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PC Sales See Modest Growth in Q3 as Apple Moves Up to No. 3 Slot

According to the International Data Corporation's (IDC) Worldwide Quarterly PC Tracker report, the worldwide PC market grew 11 percent in Q3 of 2010.

Even though the global computer market experienced positive gains, it failed to reach the projected 14 percent growth owing to weaker-than-expected back-to-school and personal PC purchases. 

The market's gain can be attributed to strong enterprise-level spending, with desktop PC numbers better than expected, especially for the month of September. This countered the weak sales of laptops, according to IDC.

"Despite a sluggish start, the quarter ended with a good rally in September, which could be a good prelude for what is ahead," said Jay Chou, research analyst with IDC's Worldwide PC Tracker Program in written statement. "Lower PC component costs, budding excitement around new media-centric form factors, and continued business buying should still make for a competitive holiday season."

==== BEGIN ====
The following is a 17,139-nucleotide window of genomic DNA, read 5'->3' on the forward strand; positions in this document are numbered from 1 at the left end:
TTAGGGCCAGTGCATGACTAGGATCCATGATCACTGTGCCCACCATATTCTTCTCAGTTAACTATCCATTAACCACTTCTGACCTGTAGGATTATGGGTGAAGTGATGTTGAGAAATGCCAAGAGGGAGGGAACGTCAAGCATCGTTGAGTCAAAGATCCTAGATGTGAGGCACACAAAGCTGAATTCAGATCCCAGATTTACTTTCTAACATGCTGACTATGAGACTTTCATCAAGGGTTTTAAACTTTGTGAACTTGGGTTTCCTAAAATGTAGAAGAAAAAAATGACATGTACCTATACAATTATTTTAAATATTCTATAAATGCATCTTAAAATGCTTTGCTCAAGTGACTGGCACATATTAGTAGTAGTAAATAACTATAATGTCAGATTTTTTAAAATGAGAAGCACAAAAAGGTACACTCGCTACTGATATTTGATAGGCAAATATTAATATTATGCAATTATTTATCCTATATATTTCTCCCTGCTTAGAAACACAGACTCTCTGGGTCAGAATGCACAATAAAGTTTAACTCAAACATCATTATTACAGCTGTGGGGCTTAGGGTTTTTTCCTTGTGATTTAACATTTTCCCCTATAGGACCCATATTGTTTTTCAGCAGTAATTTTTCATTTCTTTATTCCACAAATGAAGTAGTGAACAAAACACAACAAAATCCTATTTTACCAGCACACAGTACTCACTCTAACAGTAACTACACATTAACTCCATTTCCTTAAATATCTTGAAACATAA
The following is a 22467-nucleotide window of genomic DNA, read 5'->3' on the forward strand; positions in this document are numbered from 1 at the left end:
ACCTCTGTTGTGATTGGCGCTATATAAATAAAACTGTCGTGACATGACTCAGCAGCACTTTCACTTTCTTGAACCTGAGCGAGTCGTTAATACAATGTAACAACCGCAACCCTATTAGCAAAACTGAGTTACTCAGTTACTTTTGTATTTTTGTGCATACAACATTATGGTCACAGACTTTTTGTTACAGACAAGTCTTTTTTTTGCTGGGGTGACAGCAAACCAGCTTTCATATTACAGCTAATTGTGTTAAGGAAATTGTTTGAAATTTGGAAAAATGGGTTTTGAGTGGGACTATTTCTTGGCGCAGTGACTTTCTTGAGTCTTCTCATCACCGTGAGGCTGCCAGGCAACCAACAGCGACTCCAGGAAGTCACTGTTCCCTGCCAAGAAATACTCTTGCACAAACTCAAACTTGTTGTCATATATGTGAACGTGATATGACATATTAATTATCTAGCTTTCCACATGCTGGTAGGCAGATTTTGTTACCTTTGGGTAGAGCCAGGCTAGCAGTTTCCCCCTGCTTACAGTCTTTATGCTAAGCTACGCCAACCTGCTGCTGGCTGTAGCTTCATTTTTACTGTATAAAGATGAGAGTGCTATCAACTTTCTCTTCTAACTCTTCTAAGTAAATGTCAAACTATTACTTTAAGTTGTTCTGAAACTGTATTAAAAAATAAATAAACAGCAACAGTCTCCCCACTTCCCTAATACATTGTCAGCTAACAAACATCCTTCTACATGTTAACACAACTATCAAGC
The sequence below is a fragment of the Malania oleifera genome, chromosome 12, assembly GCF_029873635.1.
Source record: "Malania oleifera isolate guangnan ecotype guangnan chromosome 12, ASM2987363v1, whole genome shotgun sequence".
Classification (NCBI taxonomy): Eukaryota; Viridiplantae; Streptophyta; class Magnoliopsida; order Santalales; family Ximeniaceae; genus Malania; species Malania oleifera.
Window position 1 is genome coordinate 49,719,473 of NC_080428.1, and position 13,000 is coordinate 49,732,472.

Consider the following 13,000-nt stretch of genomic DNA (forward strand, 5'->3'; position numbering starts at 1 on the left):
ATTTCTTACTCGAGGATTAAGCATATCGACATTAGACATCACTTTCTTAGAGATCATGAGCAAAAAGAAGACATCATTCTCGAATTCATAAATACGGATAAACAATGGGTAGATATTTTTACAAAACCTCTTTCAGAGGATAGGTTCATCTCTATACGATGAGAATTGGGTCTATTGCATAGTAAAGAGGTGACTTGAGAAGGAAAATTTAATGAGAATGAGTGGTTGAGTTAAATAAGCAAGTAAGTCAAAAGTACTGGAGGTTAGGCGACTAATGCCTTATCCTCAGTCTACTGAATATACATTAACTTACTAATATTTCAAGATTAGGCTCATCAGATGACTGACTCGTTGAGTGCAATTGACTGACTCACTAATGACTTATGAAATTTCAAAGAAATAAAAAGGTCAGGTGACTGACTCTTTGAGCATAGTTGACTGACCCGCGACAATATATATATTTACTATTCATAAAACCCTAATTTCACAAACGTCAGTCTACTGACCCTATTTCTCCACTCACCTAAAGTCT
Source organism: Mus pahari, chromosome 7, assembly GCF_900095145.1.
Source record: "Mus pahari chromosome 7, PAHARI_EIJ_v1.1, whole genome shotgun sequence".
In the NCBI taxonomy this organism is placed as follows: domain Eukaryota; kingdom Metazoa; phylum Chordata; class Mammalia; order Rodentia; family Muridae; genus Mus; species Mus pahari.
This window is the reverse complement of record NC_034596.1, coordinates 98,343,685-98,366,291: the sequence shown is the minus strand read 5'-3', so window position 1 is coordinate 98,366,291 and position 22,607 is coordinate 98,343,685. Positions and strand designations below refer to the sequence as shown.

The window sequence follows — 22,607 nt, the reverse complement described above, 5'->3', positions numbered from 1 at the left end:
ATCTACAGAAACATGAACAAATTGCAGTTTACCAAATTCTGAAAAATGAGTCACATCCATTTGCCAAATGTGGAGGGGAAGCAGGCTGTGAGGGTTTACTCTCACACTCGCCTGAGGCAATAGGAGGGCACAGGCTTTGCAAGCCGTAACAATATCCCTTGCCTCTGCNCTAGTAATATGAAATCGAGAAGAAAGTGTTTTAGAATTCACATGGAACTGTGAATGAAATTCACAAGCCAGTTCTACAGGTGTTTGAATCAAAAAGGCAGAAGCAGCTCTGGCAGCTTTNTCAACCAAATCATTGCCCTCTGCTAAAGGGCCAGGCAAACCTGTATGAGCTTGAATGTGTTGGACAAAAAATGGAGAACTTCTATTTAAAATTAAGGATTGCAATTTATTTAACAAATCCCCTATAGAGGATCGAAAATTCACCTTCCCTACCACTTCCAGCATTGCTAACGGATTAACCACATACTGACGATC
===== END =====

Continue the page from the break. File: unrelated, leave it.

Japan was the only region to exceed the projected sales forecast, with the United States missing its mark by 7 percent. Owing to strong consumer fatigue, the U.S. market only grew 3.8 percent over this time last year.

One vendor that had better-than-expected sales in the United States was Apple. Riding strong sales of its recently released iPad, the company claimed a 24.1 percent gain over the same time last year. However, Apple's gain was competitor's pain, as the iPad helped to steal away sales from other vendors' laptop and netbook products. 

"Apple's influence on the PC market continues to grow, particularly in the U.S., as the company's iPad has had some negative impact on the mininotebook market," commented IDC's vice president for clients and displays Bob O'Donnell in a press release. "But, the halo effect of the device also helped propel Mac sales and moved the company into the No. 3 position in the U.S. market."

Dell was the only vendor to experience a drop in the United States, with a decrease of 4.9 percent over Q3 of 2009. The company fared much better in the overall worldwide market, adding 7 percent of growth.

About the Author

Chris Paoli is the site producer for Redmondmag.com and MCPmag.com.

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